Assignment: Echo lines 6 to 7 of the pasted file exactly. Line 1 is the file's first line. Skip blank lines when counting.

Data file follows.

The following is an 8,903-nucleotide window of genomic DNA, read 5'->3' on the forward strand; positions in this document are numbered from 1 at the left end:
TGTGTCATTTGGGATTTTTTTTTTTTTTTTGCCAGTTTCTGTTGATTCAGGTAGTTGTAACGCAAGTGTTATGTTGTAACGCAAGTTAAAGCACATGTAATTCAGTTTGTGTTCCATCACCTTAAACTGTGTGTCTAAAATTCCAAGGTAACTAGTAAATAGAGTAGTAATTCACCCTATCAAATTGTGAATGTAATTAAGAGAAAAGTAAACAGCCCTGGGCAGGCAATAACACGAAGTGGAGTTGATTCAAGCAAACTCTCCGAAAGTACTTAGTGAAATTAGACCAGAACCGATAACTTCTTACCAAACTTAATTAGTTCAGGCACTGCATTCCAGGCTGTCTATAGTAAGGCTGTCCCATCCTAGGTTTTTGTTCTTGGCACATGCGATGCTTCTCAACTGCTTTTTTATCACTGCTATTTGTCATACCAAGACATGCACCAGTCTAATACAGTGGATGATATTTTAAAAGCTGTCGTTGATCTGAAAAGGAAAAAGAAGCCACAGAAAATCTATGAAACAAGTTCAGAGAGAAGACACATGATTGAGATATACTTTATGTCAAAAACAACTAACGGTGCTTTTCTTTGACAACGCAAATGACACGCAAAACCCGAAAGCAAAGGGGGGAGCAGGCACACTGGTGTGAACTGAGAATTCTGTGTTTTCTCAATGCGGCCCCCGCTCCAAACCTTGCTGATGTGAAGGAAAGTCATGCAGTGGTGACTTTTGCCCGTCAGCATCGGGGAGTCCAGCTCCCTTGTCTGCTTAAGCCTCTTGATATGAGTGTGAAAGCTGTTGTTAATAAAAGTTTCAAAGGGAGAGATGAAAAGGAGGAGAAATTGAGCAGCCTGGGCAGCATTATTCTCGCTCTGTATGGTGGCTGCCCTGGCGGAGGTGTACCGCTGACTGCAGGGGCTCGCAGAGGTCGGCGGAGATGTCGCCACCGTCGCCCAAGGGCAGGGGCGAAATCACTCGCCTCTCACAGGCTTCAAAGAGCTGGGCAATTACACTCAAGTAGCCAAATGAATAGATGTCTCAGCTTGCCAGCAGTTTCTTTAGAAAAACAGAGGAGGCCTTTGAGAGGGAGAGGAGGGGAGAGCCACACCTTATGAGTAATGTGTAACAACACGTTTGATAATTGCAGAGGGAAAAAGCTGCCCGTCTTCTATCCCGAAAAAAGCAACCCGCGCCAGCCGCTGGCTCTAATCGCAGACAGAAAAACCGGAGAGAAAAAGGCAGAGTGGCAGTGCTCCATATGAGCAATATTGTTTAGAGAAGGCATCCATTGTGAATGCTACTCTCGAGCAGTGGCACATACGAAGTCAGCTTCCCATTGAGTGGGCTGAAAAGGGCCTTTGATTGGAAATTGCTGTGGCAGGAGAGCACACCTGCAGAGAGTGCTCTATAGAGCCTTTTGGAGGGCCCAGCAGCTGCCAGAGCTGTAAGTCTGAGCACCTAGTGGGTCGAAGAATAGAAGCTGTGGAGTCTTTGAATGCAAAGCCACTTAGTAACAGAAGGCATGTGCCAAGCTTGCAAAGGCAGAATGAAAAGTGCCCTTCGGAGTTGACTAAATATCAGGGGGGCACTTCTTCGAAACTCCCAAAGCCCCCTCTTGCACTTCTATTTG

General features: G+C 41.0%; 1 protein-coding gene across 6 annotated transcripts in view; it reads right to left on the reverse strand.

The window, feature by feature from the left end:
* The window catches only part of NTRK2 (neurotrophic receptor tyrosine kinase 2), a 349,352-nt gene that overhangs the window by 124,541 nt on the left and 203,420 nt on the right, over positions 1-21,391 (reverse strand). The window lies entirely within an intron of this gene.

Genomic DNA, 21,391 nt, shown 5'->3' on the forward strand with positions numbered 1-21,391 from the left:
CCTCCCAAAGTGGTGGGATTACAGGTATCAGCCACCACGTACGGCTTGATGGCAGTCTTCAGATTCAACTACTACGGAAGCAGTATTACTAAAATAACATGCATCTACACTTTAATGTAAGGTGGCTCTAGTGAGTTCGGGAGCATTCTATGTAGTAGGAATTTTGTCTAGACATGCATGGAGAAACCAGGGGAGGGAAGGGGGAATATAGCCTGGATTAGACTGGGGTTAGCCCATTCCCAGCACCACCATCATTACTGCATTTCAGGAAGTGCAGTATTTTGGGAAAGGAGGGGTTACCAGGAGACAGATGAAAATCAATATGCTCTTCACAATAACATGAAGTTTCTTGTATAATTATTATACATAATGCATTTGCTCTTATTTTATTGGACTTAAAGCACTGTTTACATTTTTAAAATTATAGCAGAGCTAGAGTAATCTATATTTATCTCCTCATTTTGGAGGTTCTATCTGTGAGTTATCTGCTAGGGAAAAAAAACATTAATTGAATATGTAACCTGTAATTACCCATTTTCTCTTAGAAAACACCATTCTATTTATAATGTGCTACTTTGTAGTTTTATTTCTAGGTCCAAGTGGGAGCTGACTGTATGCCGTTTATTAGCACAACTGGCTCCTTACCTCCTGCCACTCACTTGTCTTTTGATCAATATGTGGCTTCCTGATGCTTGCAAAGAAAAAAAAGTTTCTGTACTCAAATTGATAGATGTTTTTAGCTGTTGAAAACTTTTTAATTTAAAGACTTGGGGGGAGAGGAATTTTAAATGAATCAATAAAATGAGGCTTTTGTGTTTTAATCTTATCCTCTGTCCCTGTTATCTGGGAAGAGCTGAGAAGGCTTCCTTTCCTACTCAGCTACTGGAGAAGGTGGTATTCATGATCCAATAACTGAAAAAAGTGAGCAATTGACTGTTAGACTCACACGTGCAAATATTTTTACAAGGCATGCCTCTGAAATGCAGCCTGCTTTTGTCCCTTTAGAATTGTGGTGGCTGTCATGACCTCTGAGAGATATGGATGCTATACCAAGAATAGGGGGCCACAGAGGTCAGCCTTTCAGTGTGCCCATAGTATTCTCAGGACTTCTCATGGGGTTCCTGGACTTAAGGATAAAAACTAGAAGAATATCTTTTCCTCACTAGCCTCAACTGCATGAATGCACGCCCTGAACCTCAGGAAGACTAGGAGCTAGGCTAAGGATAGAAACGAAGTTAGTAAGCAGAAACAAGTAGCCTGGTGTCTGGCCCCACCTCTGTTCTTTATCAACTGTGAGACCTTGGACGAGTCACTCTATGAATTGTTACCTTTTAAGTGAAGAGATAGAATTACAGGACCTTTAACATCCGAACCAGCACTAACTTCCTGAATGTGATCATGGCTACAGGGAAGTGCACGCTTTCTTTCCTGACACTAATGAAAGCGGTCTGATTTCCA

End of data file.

Genomic DNA, 21,391 nt, shown 5'->3' on the forward strand with positions numbered 1-21,391 from the left:
CCTCCCAAAGTGGTGGGATTACAGGTATCAGCCACCACGTACGGCTTGATGGCAGTCTTCAGATTCAACTACTACGGAAGCAGTATTACTAAAATAACATGCATCTACACTTTAATGTAAGGTGGCTCTAGTGAGTTCGGGAGCATTCTATGTAGTAGGAATTTTGTCTAGACATGCATGGAGAAACCAGGGGAGGGAAGGGGGAATATAGCCTGGATTAGACTGGGGTTAGCCCATTCCCAGCACCACCATCATTACTGCATTTCAGGAAGTGCAGTATTTTGGGAAAGGAGGGGTTACCAGGAGACAGATGAAAATCAATATGCTCTTCACAATAACATGAAGTTTCTTGTATAATTATTATACATAATGCATTTGCTCTTATTTTATTGGACTTAAAGCACTGTTTACATTTTTAAAATTATAGCAGAGCTAGAGTAATCTATATTTATCTCCTCATTTTGGAGGTTCTATCTGTGAGTTATCTGCTAGGGAAAAAAAACATTAATTGAATATGTAACCTGTAATTACCCATTTTCTCTTAGAAAACACCATTCTATTTATAATGTGCTACTTTGTAGTTTTATTTCTAGGTCCAAGTGGGAGCTGACTGTATGCCGTTTATTAGCACAACTGGCTCCTTACCTCCTGCCACTCACTTGTCTTTTGATCAATATGTGGCTTCCTGATGCTTGCAAAGAAAAAAAAGTTTCTGTACTCAAATTGATAGATGTTTTTAGCTGTTGAAAACTTTTTAATTTAAAGACTTGGGGGGAGAGGAATTTTAAATGAATCAATAAAATGAGGCTTTTGTGTTTTAATCTTATCCTCTGTCCCTGTTATCTGGGAAGAGCTGAGAAGGCTTCCTTTCCTACTCAGCTACTGGAGAAGGTGGTATTCATGATCCAATAACTGAAAAAAGTGAGCAATTGACTGTTAGACTCACACGTGCAAATATTTTTACAAGGCATGCCTCTGAAATGCAGCCTGCTTTTGTCCCTTTAGAATTGTGGTGGCTGTCATGACCTCTGAGAGATATGGATGCTATACCAAGAATAGGGGGCCACAGAGGTCAGCCTTTCAGTGTGCCCATAGTATTCTCAGGACTTCTCATGGGGTTCCTGGACTTAAGGATAAAAACTAGAAGAATATCTTTTCCTCACTAGCCTCAACTGCATGAATGCACGCCCTGAACCTCAGGAAGACTAGGAGCTAGGCTAAGGATAGAAACGAAGTTAGTAAGCAGAAACAAGTAGCCTGGTGTCTGGCCCCACCTCTGTTCTTTATCAACTGTGAGACCTTGGACGAGTCACTCTATGAATTGTTACCTTTTAAGTGAAGAGATAGAATTACAGGACCTTTAACATCCGAACCAGCACTAACTTCCTGAATGTGATCATGGCTACAGGGAAGTGCACGCTTTCTTTCCTGACACTAATGAAAGCGGTCTGATTTCCA